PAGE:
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ASK OCE — March 17, 2006 — Vol. 1, Issue 6


Nobody understood better than the legendary Dr. Wernher Von Braun that mistakes are an unavoidable fact of life in aerospace development.

Von Braun made a point of encouraging his team members to be forthcoming about their mistakes. In an anecdote that he recalled in a 1956 article in Missiles and Rockets, one of the early Redstone missile tests failed at a precise point once in flight. After isolating the part of the rocket likely to have produced the failure, the technical team considered many possible explanations, none of which seemed quite right. They settled on one explanation and began planning corrective action to remedy it.

At this point an engineer who had been part of the pre-launch team called Von Braun and arranged to visit his office. He told Von Braun that during the pre-launch checks he had drawn a spark while tightening a contact with a screwdriver. The system had performed well in ground tests after the spark, so he thought nothing of the incident. But after learning about the failure investigation and the planned corrective action, he decided to tell Von Braun about the spark just in case his story might prove relevant.

A quick check revealed that the engineer’s admission did in fact explain the failure, and Von Braun halted the changes to the rocket. He then sent the engineer a bottle of Champagne to reward him for his honesty, which had required the engineer to admit his own culpability. As Von Braun related in his article, “Absolute honesty is something you simply cannot afford to dispense with in a team effort as difficult as that of missile development.” He insisted on the same principle in his subsequent work on spacecraft at Marshall Space Flight Center.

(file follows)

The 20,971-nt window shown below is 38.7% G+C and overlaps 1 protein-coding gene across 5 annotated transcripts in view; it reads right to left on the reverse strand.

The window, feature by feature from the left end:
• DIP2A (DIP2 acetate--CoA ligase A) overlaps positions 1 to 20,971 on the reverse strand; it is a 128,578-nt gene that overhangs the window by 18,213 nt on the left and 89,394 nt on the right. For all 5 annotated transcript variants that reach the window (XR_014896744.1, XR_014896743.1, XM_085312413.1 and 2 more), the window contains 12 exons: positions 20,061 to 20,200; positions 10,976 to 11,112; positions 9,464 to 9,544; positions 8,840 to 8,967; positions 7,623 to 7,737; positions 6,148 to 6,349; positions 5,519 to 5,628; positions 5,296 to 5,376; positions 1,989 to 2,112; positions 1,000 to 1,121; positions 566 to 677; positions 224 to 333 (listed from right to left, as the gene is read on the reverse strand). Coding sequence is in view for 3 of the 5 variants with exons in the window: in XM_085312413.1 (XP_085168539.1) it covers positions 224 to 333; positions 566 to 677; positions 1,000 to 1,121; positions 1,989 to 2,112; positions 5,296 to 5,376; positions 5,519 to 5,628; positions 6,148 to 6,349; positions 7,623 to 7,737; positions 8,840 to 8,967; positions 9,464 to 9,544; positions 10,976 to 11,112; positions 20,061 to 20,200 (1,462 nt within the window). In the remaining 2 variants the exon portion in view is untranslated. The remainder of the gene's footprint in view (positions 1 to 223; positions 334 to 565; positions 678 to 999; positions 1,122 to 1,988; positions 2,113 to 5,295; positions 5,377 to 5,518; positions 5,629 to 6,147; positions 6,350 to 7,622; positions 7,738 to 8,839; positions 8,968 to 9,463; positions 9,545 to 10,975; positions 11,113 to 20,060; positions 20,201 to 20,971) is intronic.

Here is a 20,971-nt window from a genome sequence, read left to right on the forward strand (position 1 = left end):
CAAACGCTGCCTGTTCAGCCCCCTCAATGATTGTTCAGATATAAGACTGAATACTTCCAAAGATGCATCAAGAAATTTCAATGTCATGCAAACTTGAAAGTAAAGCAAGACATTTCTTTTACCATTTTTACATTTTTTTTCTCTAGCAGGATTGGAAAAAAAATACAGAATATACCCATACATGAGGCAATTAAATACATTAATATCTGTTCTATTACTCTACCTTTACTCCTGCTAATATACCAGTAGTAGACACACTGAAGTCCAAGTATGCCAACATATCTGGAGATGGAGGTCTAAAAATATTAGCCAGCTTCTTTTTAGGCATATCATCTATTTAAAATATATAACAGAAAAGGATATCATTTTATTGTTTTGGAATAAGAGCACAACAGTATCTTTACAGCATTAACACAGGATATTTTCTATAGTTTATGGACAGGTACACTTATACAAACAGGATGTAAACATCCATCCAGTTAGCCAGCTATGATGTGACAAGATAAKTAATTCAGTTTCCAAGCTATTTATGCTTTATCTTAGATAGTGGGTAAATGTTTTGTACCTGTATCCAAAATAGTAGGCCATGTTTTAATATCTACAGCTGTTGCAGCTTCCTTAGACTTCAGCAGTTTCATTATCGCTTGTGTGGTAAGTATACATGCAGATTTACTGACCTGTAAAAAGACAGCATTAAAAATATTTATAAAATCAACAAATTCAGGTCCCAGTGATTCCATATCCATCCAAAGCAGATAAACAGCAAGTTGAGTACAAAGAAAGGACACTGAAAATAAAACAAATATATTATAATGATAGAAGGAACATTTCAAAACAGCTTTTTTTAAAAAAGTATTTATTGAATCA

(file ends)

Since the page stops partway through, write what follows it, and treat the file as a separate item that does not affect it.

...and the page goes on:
Read more about Wernher Von Braun.

In This Issue

Message from the Chief Engineer

A View From Outside: Space Race, Version 2.0

This Week in NASA History: Pioneer 10 and 11

Admitting Mistakes: A Lesson from Wernher Von Braun

APPEL Holds Masters Forum, PM Challenge

CPMR Spotlighted in Engineering Management Journal

Common Traits of Great Groups and Their Leaders

About the Author

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